By Oliver Trust
BERLIN, Oct. 22 (Xinhua) -- Niko Kovac has quickly learned that it takes diplomatic skills to manage a team of stars. The Bayern Munich coach has to address the club's need to simultaneously introduce young blood and keep the established stars happy and motivated.
Ahead of Bayern's third Champions League group match this Tuesday evening against AEK Athens, Kovac's central defense is a good example of the fact that his job sometimes requires a tricky balancing act. The Croatian is gently trying to break up the existing hierarchy and it seems Niklas Sule has become a serious rival for Mats Hummels and Jerome Boateng.
The coach is following a dual strategy. Officially, he speaks about Sule almost being on a par with the 2014 World Cup winning duo. He never tires of saying that Sule still needs to improve and gain more experience, but also says that Hummels and Boateng are still among the world's best.
Following the club's official line is only one part of the story. Internally, Kovac has already indicated that Sule is on the same level. The 46-year-old has told the club's leaders that Sule is not only the man of the future but ready to take over the leading job in the Bayern defense.
29-year-old Hummels and 30-year-old Boateng are facing a battle as to who will partner Sule in the big matches. Both can already feel their young teammate breathing down their necks.
It is no secret that Kovac was pleased when German national coach Joachim Low picked Sule as his decisive man for the three-man central defense he employed in the recent Nations League defeat against 2018 world champions France. Sule played in the middle with Hummels on the left.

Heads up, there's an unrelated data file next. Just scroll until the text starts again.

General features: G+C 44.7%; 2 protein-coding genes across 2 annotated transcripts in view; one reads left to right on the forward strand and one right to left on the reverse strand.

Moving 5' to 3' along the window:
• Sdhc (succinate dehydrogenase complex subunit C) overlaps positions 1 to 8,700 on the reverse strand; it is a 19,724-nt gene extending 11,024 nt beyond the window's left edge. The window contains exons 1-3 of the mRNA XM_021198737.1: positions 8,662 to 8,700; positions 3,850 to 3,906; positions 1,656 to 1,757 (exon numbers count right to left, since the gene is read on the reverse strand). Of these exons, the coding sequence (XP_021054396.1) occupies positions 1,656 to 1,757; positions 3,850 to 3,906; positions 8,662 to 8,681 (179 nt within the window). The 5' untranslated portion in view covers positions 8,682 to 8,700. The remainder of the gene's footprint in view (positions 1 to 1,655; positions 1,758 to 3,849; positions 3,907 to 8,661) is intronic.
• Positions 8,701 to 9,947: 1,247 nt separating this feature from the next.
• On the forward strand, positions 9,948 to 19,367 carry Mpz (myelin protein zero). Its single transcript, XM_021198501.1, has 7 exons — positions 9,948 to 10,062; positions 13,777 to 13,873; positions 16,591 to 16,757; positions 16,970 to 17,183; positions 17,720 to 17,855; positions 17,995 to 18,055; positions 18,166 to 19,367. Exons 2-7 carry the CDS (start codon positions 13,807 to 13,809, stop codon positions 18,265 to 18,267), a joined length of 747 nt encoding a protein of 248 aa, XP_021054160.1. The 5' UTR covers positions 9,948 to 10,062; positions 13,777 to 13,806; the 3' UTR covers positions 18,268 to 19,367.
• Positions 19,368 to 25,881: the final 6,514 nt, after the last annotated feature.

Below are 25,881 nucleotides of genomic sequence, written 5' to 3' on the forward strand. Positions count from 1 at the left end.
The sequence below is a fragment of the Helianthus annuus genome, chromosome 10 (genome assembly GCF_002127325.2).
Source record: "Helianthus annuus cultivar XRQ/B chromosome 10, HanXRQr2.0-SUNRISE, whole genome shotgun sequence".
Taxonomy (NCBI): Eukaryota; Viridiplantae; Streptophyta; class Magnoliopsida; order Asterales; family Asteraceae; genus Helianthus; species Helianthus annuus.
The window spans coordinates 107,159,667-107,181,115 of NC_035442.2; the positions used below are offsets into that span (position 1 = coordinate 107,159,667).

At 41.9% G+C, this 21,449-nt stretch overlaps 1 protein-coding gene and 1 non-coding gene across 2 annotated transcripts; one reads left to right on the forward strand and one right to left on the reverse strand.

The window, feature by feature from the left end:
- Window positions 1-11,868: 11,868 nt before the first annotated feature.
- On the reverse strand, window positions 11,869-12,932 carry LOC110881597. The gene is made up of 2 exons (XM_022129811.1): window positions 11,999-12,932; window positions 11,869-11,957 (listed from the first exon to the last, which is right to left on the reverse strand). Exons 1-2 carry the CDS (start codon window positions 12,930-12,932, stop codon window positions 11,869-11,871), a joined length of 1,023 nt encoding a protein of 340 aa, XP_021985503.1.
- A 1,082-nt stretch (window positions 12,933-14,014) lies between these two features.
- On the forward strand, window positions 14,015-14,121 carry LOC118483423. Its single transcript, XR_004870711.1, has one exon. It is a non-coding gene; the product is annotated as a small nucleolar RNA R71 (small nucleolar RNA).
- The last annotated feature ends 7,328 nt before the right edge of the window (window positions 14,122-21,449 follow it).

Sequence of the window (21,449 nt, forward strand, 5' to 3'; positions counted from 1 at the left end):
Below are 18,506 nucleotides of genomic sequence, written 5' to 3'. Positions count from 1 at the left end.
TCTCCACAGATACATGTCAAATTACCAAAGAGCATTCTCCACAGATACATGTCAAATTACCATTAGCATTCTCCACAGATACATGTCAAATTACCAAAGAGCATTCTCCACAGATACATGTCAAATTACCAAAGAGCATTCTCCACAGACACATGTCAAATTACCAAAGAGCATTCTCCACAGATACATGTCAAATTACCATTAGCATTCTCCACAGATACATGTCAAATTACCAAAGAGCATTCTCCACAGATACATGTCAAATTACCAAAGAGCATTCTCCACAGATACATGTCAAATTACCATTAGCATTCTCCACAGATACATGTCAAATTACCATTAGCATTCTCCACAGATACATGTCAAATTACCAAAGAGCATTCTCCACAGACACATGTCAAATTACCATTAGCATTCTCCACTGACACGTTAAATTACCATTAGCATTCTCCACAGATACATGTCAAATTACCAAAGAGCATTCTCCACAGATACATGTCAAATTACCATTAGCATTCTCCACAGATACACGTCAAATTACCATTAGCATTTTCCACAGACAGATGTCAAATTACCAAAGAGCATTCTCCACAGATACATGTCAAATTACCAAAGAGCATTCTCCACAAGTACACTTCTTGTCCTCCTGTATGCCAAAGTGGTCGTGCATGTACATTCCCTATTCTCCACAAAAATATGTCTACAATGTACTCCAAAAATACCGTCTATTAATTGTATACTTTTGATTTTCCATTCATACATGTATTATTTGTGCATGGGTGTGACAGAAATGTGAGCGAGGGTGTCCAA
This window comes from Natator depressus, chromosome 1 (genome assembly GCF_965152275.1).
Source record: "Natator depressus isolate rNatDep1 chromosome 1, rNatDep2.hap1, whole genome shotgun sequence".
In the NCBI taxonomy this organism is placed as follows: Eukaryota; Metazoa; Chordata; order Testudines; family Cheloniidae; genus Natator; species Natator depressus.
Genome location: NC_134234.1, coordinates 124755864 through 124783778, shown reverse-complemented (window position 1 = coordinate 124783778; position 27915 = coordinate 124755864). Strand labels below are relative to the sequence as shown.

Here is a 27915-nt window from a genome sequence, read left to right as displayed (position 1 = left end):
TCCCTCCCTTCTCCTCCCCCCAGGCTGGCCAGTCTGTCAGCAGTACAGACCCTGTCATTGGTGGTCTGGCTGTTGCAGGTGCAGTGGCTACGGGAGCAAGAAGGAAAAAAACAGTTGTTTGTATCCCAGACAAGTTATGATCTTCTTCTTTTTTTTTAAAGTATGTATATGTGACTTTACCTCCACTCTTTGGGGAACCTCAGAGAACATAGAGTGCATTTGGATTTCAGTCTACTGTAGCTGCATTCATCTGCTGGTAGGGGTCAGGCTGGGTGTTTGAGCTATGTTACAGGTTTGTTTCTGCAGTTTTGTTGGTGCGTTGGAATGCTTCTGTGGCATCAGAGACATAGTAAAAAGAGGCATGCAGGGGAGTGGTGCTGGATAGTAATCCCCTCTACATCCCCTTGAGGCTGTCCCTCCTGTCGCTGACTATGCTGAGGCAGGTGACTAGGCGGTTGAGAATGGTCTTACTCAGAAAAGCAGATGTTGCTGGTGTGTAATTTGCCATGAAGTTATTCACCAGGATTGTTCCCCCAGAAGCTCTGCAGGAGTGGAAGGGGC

The Munich-based Suddeutsche Zeitung newspaper wrote about Sule having broken up the hierarchy of Boateng and Hummels. "The time of the fridge has come," the newspaper told its readers, adding that Sule not only has the stature of a large refrigerator, but also the speed required in modern football.
At present, Hummels and Boateng can still count on their experience, while Sule still needs more international games to develop further.
Former German international Jurgen Kohler says Sule still lacks cleverness when faced with small and agile opponents. The 1990 World Cup winner recommends he follow the example of Real Madrid great Sergio Ramos, "who is aggressive and loves tackling opponents".
But Bayern's World Cup-winning heroes have passed their peak and are enjoying their last days at the top, says Kohler.
Sule might be as impressed by Ramos' career as everyone else, but he is of a different ilk.
In contrast to Ramos, Sule favors a less risky game. 67 of 68 passes against France reached their target, as he never tried to leave the realms of safety first. That, he insists, is the style he likes best. His manager, former German international Karlheinz Forster, says Sule is very much his own man. "He is curious and determined to improve," Forster said.
Sule is keeping his feet behind the line when it comes to the competition in Bayern's squad as he seems to know his time has already come. "We have several options in nearly every position, and all are of great quality," he emphasized.
But Sule admitted he is getting used to his club's demand to perform well in every game and win. It appears he is focused on saying that he feels ready to follow in the footsteps of two of the greatest performers in German football.
Sule seems prepared to take the next steps and to do so in his own way. His former coach Markus Gisdol agrees. "He has retained a certain amount of ease and calmness, and that is exactly the reason why I'm convinced he will make it to a top international level."